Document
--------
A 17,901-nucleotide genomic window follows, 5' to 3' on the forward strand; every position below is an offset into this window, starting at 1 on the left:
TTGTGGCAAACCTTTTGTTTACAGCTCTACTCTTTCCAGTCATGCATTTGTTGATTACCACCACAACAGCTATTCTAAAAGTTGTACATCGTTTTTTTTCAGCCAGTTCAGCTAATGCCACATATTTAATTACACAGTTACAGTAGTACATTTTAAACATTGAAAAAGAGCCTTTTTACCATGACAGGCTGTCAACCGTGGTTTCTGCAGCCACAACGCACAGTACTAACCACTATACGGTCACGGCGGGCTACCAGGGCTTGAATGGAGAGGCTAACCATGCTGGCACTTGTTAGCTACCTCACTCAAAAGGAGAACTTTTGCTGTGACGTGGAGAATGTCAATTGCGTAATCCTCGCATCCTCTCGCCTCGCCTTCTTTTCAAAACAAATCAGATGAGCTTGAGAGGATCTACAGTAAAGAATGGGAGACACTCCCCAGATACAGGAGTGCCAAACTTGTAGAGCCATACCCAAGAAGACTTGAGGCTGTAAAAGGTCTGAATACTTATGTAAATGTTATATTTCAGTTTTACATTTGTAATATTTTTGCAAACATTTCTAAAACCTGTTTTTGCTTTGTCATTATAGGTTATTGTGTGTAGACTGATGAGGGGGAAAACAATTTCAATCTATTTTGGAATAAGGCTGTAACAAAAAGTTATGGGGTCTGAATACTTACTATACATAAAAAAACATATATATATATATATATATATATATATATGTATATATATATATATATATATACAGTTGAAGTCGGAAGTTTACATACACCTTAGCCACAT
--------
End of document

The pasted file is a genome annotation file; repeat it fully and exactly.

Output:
A 17,901-nucleotide genomic window follows, 5' to 3' on the forward strand; every position below is an offset into this window, starting at 1 on the left:
TTGTGGCAAACCTTTTGTTTACAGCTCTACTCTTTCCAGTCATGCATTTGTTGATTACCACCACAACAGCTATTCTAAAAGTTGTACATCGTTTTTTTTCAGCCAGTTCAGCTAATGCCACATATTTAATTACACAGTTACAGTAGTACATTTTAAACATTGAAAAAGAGCCTTTTTACCATGACAGGCTGTCAACCGTGGTTTCTGCAGCCACAACGCACAGTACTAACCACTATACGGTCACGGCGGGCTACCAGGGCTTGAATGGAGAGGCTAACCATGCTGGCACTTGTTAGCTACCTCACTCAAAAGGAGAACTTTTGCTGTGACGTGGAGAATGTCAATTGCGTAATCCTCGCATCCTCTCGCCTCGCCTTCTTTTCAAAACAAATCAGATGAGCTTGAGAGGATCTACAGTAAAGAATGGGAGACACTCCCCAGATACAGGAGTGCCAAACTTGTAGAGCCATACCCAAGAAGACTTGAGGCTGTAAAAGGTCTGAATACTTATGTAAATGTTATATTTCAGTTTTACATTTGTAATATTTTTGCAAACATTTCTAAAACCTGTTTTTGCTTTGTCATTATAGGTTATTGTGTGTAGACTGATGAGGGGGAAAACAATTTCAATCTATTTTGGAATAAGGCTGTAACAAAAAGTTATGGGGTCTGAATACTTACTATACATAAAAAAACATATATATATATATATATATATATATATATGTATATATATATATATATATATACAGTTGAAGTCGGAAGTTTACATACACCTTAGCCACAT